Chris Farrell, author of “The New Frugality,” is the economics editor and personal finance expert for American Public Media’s Marketplace Money. He advocates sustainable, careful financial planning that is also psychologically healthy.
Farrell recognizes the importance of interpersonal relationships and personal fulfillment as they relate to the notion of financial health, and his book reflects this. His tone is respectful and honest, yet gentle, and offers a balanced consideration of various financial choices that many people must make throughout their lives.
A Frugal Mindset
If you pick up this book expecting a step-by-step guide to living off wild plants, raiding garage sales, or how to be an extreme couponer you might be disappointed. Instead, Farrell encourages the development of frugality as a mindset that affects how we spend and invest our money in many different contexts.
Throughout the book, Farrell caters to the reader that has money or will eventually have money that he or she can spend or invest. He seems to have written with a specific audience in mind: educated, socially conscious, and middle class.
What Farrell’s book doesn’t do is provide solutions for readers who didn’t attend college or who live in rural areas, far away from industry, business, and jobs. Still, he wisely encourages readers to lower their expectations. For example, in Chapter 10, Farrell notes that while a college education used to be a growth investment, today it more closely resembles an unemployment insurance policy.
Healthy Changes in Life
This book, like Farnoosh Torabi’s “Psych Yourself Rich,” encourages healthy changes in how we think about money, our life goals, and what makes us happy. Farrell gives us a brief history lesson on how American consumers became more and more dependent on credit over the years in an attempt to maintain an unrealistic standard of living. He also treats us to stories of well-known personalities, as well as regular folks, who made both good and bad decisions about their careers, education, and finances.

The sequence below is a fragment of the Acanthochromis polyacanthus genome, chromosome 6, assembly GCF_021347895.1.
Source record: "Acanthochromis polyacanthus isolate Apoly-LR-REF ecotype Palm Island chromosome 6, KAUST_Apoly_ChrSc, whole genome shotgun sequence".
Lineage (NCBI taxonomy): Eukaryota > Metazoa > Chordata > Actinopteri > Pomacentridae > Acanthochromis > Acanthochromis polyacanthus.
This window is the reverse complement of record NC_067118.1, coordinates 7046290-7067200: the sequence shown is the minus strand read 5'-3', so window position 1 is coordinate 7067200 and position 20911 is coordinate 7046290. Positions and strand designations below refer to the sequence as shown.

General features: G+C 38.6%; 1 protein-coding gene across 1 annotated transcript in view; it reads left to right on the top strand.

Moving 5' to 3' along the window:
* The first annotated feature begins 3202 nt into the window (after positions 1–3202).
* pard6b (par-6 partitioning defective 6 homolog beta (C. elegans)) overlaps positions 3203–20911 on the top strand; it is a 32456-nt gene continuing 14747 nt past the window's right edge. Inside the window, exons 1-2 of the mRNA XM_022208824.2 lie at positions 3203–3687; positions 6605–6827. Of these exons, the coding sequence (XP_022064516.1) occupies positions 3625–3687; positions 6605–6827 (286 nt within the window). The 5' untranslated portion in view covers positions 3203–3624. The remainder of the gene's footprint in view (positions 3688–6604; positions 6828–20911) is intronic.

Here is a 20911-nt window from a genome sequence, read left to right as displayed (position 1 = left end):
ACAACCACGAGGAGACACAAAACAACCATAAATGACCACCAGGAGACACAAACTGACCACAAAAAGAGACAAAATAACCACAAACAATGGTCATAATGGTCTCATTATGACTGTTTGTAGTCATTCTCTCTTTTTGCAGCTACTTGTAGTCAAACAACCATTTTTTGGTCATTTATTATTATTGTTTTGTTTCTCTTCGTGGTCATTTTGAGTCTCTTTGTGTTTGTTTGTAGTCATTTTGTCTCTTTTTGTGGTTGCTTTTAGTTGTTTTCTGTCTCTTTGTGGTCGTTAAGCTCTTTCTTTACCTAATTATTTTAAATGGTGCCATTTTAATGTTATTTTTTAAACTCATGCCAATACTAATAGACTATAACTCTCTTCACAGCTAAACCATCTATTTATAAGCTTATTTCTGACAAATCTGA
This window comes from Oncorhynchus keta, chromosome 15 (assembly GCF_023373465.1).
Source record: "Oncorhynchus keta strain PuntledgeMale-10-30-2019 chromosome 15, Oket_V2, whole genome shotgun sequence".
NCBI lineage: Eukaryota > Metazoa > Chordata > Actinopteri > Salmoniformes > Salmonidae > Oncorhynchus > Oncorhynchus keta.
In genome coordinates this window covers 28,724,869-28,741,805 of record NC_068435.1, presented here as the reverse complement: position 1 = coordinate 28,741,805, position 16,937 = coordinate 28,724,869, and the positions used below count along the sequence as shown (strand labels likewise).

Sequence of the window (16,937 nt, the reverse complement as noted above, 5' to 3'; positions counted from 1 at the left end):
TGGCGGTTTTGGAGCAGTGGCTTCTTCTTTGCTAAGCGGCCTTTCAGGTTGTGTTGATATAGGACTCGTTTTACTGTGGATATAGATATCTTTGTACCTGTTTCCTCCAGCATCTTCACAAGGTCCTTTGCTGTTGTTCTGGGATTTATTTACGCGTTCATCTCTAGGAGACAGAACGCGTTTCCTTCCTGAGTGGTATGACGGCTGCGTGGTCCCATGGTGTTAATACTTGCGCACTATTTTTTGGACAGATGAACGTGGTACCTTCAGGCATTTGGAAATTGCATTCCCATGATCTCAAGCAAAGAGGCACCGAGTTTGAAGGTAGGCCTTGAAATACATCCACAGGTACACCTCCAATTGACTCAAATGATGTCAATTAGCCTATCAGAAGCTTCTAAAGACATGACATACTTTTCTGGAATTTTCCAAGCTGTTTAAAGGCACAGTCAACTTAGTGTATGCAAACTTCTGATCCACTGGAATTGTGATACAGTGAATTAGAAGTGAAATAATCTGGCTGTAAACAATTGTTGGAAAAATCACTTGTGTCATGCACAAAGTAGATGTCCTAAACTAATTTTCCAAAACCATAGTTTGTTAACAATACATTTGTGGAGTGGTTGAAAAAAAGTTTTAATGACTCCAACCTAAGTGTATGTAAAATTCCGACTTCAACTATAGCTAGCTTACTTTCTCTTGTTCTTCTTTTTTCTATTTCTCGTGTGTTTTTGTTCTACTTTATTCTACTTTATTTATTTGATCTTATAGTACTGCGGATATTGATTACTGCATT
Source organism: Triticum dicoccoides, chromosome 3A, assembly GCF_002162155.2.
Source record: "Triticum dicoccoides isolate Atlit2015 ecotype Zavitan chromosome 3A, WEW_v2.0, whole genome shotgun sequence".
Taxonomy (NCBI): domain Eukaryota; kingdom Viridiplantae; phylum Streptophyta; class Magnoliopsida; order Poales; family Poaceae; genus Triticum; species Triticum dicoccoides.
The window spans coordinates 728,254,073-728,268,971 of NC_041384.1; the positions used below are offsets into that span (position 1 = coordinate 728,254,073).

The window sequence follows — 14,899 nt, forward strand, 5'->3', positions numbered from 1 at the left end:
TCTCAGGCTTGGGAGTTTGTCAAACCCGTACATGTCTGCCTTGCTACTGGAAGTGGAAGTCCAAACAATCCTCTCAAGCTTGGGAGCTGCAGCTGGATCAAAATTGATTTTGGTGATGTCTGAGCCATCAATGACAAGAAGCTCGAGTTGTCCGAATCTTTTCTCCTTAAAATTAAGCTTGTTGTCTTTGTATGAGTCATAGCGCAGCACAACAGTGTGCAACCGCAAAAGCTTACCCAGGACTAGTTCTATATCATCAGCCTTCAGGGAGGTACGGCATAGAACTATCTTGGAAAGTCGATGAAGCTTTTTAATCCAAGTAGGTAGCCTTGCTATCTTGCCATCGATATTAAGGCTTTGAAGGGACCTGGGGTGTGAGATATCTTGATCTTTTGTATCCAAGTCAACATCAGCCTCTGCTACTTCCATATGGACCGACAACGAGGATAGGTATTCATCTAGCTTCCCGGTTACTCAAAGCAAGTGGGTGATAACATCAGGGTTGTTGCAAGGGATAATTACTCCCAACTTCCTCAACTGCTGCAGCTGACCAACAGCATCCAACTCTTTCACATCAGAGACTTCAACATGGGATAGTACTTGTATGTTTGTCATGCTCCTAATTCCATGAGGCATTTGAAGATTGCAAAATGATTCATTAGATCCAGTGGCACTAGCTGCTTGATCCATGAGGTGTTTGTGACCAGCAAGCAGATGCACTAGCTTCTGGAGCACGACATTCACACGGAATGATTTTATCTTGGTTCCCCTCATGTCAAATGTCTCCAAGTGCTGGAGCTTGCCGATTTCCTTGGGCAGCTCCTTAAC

Interspersed with storytelling, the book includes pertinent facts and solid analysis. For example, Farrell offers a nifty formula for determining whether to buy or rent a home, and ways of calculating whether supposed cost-reduction strategies, such as using a clothesline instead of a dryer, truly saves you money.
Finding some of these nuggets of fact and wisdom takes some digging, however. After a while, Farrell’s yarns can get a bit distracting. But are they merely padding? Certainly not. The anecdotes are relevant, and Farrell presents his stories in a personal manner. However, I often found myself wanting Farrell to get to the point, and almost missed some good information because I wanted to skim, rather than read yet another real-life story. Perhaps Farrell could have been a bit more frugal with his anecdotes to ensure that readers did not miss out on some of his most valuable tips and advice.
Overall Analysis of “The New Frugality”
- General Insights. Farrell does a good job of addressing concerns common to educated, middle-class people who are working, but who are also uncertain about their financial future. He realizes that these folks need to rethink the way they manage their money and their lives, now that prosperity is not so easily gained.
- View on Home Ownership. I really like the way Farrell addresses the issue of home ownership. Instead of painting it as the ultimate “American Dream,” he notes that while it can be a sound goal for some people, it can be a mistake for others. He offers a realistic picture of the expenses involved in owning a house, as well as a nifty formula that readers can use to determine whether to rent or buy a home.
- Breakdown of Higher Education. Even better is Farrell’s chapter on higher education, entitled “The College Sheepskin.” Farrell neither makes an idol of the college degree, nor does he downplay it. What he does point out is that while a degree isn’t a golden ticket, it can make a person more marketable. He also offers tips on saving and paying for college, including 529 college savings plans, going to a community college for the first two years of a four-year degree, and taking advantage of federal tax credits.
- Heavy on Stories. Like many writers and commentators, Chris Farrell has the ability to draw on a large cache of anecdotes, and he does so liberally. While there is nothing wrong with this, and many of his real-life examples are quite helpful, anecdotes dominate Farrell’s prose, sometimes obscuring some of the good, practical advice and hard facts that should be the book’s focal point.
- The Title. I was hoping that “The New Frugality“ would include more practical information about frugal living. While there are some good tips for reducing living expenses, and remarkably good sections on taking a frugal approach to higher education and home ownership, a lot of this book is devoted to investing money and managing assets. This information will be helpful for some readers, but for those who got hit hard by the economic downturn, it will not be – at least, not until they get back on their feet.
Chris Farrell is a tremendous writer who advocates a sane, responsible approach to personal finance. While his book contains a lot of sound information, it is sometimes difficult to locate because of Farrell’s preference for stories and anecdotes. However, if you are a part of the intended audience, this book can provide you with a sober, yet hopeful view of managing your personal finances to ensure long-term security for yourself and your family.
Have you read “The New Frugality“? What’s your take on Chris Farrell’s book?
Bloomsbury Press, 256 pages, paperback